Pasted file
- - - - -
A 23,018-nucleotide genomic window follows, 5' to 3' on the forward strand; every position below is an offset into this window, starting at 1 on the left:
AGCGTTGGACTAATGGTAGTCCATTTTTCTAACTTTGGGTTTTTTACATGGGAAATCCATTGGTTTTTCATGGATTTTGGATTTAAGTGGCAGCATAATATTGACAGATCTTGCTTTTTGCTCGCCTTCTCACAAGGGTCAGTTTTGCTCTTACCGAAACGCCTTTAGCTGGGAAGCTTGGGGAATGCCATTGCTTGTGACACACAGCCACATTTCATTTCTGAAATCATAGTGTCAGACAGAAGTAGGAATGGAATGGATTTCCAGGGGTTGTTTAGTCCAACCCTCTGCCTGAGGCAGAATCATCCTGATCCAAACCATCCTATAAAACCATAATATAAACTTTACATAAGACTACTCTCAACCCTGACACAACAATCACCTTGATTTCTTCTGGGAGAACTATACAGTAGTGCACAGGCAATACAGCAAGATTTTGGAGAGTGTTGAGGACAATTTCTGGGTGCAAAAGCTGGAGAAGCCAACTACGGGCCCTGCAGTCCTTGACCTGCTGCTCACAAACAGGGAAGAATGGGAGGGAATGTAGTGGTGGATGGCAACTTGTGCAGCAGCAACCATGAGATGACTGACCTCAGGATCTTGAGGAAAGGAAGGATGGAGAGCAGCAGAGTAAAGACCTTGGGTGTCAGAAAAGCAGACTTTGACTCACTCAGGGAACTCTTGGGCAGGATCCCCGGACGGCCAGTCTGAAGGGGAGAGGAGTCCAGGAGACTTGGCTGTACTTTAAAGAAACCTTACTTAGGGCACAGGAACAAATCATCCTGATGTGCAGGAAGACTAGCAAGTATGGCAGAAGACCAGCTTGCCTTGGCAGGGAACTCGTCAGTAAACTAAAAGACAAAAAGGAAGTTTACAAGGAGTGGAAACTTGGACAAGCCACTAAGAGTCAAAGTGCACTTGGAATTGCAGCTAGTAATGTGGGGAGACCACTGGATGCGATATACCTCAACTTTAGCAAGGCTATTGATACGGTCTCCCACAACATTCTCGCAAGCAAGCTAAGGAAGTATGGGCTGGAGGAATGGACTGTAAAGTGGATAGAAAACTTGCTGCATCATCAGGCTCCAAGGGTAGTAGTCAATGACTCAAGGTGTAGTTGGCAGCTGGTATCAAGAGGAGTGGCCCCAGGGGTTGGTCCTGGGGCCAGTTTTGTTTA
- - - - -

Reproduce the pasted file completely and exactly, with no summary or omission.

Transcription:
A 23,018-nucleotide genomic window follows, 5' to 3' on the forward strand; every position below is an offset into this window, starting at 1 on the left:
AGCGTTGGACTAATGGTAGTCCATTTTTCTAACTTTGGGTTTTTTACATGGGAAATCCATTGGTTTTTCATGGATTTTGGATTTAAGTGGCAGCATAATATTGACAGATCTTGCTTTTTGCTCGCCTTCTCACAAGGGTCAGTTTTGCTCTTACCGAAACGCCTTTAGCTGGGAAGCTTGGGGAATGCCATTGCTTGTGACACACAGCCACATTTCATTTCTGAAATCATAGTGTCAGACAGAAGTAGGAATGGAATGGATTTCCAGGGGTTGTTTAGTCCAACCCTCTGCCTGAGGCAGAATCATCCTGATCCAAACCATCCTATAAAACCATAATATAAACTTTACATAAGACTACTCTCAACCCTGACACAACAATCACCTTGATTTCTTCTGGGAGAACTATACAGTAGTGCACAGGCAATACAGCAAGATTTTGGAGAGTGTTGAGGACAATTTCTGGGTGCAAAAGCTGGAGAAGCCAACTACGGGCCCTGCAGTCCTTGACCTGCTGCTCACAAACAGGGAAGAATGGGAGGGAATGTAGTGGTGGATGGCAACTTGTGCAGCAGCAACCATGAGATGACTGACCTCAGGATCTTGAGGAAAGGAAGGATGGAGAGCAGCAGAGTAAAGACCTTGGGTGTCAGAAAAGCAGACTTTGACTCACTCAGGGAACTCTTGGGCAGGATCCCCGGACGGCCAGTCTGAAGGGGAGAGGAGTCCAGGAGACTTGGCTGTACTTTAAAGAAACCTTACTTAGGGCACAGGAACAAATCATCCTGATGTGCAGGAAGACTAGCAAGTATGGCAGAAGACCAGCTTGCCTTGGCAGGGAACTCGTCAGTAAACTAAAAGACAAAAAGGAAGTTTACAAGGAGTGGAAACTTGGACAAGCCACTAAGAGTCAAAGTGCACTTGGAATTGCAGCTAGTAATGTGGGGAGACCACTGGATGCGATATACCTCAACTTTAGCAAGGCTATTGATACGGTCTCCCACAACATTCTCGCAAGCAAGCTAAGGAAGTATGGGCTGGAGGAATGGACTGTAAAGTGGATAGAAAACTTGCTGCATCATCAGGCTCCAAGGGTAGTAGTCAATGACTCAAGGTGTAGTTGGCAGCTGGTATCAAGAGGAGTGGCCCCAGGGGTTGGTCCTGGGGCCAGTTTTGTTTA